Glance Networks' Tom Scontras: The Social Sales Generation -- Ready or Not Here They Come

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Traditionally, within B2B transactions, buyers were dependent on sellers to provide expert advice. This often led to courtship, evaluation, and acquisition.

Traditionally, within B2B transactions, buyers were dependent on sellers to provide expert advice. This often led to courtship, evaluation, and acquisition.

Of course buyers could pay consultants or purchase analyst research, but ultimately all roads led back to the seller. Even in the Google era, search results usually returned vendor-authored content. Vendors were essentially in control of what information was released to buyers, and when.

Conversely, social networks promote a free and open exchange of information that continues to drastically impact traditional buyer-seller relations and engagement models.Although the rise of social selling and service will not jettison marketing, sales, or support organizations, it will create significant challenges--particularly in early-stage development where competitive separation, trust, and credibility would have been previously established directly through these channels, and even (gasp!) face-to-face.

Add to this the record-breaking rate at which mobile apps have invaded our work and home lives and you begin to get a sense of the broader shifting landscape.


"(Technology) has changed the way we talk to business decision-makers. Being at work is no longer a place; it is a state of mind, a kind of continuing oscillation that people are making between their work life and their personal life." - Rick Segal, Worldwide President, Gyro HSR

Managing home-work boundaries is a continuous effort for many of us, a separation that obviously needs to be maintained; at least until "Generation Z" arrives.

I'm "GenX," part of a generation born between the 1960s and late 1970s. Unless your dad worked at NASA, you did not have a computer in your house growing up.

My nephew on the other hand is "GenY." He and his friends grew up watching extraordinary innovation change the world. In fact, a 2007 Strauss and Howe study of Gen-Y students revealed that 97 percent owned a computer and 94 percent owned a mobile phone. It also found that 76 percent used instant messaging, and 92 percent of those reported frequent multitasking - using some combination of all these technologies at once.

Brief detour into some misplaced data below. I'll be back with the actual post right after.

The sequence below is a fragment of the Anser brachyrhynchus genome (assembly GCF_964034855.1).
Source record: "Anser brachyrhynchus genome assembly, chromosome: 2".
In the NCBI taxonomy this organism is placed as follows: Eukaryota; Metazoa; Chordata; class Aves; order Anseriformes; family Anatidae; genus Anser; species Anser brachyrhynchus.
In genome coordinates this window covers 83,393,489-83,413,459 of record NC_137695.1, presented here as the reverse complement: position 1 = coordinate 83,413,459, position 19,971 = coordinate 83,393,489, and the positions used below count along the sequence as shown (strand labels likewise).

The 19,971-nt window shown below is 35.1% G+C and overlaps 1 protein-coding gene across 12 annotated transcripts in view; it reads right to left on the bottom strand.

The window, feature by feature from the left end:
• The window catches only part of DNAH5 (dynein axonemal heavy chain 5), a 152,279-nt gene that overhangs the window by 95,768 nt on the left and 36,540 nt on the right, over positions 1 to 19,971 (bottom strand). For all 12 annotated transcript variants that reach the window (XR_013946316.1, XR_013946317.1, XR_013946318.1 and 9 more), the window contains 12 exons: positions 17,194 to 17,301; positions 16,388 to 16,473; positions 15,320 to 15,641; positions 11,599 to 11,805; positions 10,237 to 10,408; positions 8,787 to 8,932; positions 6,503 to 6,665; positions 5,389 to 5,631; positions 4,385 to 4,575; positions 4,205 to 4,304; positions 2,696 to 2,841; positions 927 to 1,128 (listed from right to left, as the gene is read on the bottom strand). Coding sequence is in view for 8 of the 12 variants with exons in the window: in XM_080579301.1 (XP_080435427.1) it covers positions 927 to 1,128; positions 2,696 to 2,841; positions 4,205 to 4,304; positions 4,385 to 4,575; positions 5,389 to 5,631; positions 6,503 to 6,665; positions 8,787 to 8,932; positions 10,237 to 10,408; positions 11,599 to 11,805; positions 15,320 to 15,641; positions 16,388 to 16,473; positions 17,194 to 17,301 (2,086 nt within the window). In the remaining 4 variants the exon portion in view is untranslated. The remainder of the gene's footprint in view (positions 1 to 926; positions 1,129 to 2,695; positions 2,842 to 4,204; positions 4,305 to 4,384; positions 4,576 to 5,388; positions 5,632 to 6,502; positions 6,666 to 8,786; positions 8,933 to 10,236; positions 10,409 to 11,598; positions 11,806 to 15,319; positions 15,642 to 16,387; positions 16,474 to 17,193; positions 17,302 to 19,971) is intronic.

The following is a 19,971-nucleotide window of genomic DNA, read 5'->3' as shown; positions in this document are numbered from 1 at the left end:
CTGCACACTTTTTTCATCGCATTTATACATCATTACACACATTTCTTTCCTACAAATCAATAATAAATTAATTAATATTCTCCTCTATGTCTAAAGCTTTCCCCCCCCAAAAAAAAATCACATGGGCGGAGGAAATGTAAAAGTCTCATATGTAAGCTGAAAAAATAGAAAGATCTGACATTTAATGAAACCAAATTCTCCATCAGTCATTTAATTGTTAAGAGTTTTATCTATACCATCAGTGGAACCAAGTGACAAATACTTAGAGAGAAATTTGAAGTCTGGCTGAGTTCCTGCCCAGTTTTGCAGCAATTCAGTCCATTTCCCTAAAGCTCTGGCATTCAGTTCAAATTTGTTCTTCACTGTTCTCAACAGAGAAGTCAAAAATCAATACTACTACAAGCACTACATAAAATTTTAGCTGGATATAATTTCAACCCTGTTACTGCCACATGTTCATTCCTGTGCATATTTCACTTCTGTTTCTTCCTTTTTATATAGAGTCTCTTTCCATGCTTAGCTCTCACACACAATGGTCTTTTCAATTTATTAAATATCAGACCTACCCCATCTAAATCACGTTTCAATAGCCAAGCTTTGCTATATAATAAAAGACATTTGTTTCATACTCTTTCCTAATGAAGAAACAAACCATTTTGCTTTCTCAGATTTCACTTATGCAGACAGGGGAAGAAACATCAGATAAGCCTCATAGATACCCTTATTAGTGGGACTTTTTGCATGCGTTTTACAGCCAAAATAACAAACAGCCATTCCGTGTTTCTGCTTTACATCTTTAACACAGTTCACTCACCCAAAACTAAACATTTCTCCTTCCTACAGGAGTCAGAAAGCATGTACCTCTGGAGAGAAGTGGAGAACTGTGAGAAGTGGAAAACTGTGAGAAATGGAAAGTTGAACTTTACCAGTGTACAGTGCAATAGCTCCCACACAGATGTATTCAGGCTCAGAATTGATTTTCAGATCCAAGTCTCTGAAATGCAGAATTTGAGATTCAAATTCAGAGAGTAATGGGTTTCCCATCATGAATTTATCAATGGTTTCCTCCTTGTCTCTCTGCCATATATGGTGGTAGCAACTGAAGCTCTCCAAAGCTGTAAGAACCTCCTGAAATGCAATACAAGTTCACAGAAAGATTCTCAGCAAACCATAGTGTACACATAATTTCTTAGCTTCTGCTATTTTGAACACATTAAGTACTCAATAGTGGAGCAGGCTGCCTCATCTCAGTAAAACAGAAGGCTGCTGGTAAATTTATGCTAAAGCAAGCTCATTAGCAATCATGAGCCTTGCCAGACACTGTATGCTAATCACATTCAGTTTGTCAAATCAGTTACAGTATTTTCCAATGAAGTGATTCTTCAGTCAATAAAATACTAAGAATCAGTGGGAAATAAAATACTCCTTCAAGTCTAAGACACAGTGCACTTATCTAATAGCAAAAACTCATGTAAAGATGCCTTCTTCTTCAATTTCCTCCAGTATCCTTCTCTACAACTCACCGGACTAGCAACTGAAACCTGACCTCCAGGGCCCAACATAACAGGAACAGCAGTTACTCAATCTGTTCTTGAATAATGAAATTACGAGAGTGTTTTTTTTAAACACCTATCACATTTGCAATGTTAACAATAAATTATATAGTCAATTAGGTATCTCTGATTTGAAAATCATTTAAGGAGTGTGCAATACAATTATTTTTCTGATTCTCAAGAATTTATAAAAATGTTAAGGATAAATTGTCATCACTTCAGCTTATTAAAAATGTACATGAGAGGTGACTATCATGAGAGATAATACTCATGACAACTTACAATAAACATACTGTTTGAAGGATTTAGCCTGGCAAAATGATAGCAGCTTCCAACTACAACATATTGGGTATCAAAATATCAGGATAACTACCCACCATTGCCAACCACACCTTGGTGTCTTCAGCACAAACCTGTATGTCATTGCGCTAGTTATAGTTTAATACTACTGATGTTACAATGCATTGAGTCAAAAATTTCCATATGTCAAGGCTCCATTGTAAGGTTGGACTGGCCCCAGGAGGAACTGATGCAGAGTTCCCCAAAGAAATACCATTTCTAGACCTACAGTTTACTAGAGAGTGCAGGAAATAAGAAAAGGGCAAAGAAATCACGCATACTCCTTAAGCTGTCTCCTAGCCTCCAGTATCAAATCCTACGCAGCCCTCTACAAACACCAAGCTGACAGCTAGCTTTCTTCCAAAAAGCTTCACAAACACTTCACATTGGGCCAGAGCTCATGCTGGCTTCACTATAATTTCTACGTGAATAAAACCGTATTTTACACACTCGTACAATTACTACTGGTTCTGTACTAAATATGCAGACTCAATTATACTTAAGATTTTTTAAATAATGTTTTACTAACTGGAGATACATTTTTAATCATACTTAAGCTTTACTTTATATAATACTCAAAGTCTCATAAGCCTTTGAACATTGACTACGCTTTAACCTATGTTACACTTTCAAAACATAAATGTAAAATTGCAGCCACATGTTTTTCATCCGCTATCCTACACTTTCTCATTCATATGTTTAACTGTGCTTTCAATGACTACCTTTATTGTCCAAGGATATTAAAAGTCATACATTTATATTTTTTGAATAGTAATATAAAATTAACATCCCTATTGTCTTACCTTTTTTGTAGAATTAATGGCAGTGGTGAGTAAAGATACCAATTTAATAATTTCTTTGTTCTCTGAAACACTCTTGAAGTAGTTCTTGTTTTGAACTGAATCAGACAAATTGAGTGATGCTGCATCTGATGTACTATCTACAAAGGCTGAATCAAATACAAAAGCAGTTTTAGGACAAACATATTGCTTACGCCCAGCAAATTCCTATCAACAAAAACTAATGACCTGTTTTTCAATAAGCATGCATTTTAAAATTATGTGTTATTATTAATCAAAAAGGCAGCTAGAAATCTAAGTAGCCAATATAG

And then there are my kids, "Generation Z": born in the early to mid-1990s through the early turn-of-the-millennium.

Generation Z is highly connected, with lifelong use of communications and media technologies, earning them the nickname "Digital Natives." They carry smartphones in grade school, text more than talk, and prefer using technology to communicate. Further, their communications are abbreviated, highly transactional, and out in the open (think Twitter). "Gen Z" does not think of technology as their predecessors do: a utility to make life more efficient. Instead, and which makes them extraordinary, they see it as basic need, Maslow-like: food, clothing, shelter, and technology.

"Gen Z" currently falls into the age range of 11-21, placing the eldest within the workforce as both buyer and seller, where they will not gasp at the thought of conducting critical B2B discussions in online social settings. Instead, paired with their "GenY" management team, they will move at speed of Z, ignoring those who cannot keep pace; driving permanent change to B2B and its fundamental belief systems.

It's clear that this is where B2B communications are headed. Buyers are no longer relegated to phone, email, or, heaven forbid, a fax machine to gather information. Instead they immerse themselves in real-time conversations, through various business and social networks, seeking answers through peer-driven conversations, engaging our business as part of their process -- at any time, from any device -- never hesitating to outwit, or simply ignore our master plan for them.

I suppose this evolution has put us all in a position to make some tough decisions, and go outside of our own personal comfort zones -- possibly, way outside. Yet, in order for our businesses to remain accessible, available, knowledgeable, and most important, competitive, I believe that this is exactly what is going to have to happen.

Or, I suppose, we could just put it off for a couple of years and let our kids deal with it.

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About the Author: Tom Scontras is vice president of sales and marketing at Glance Networks

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EXPERT OPINION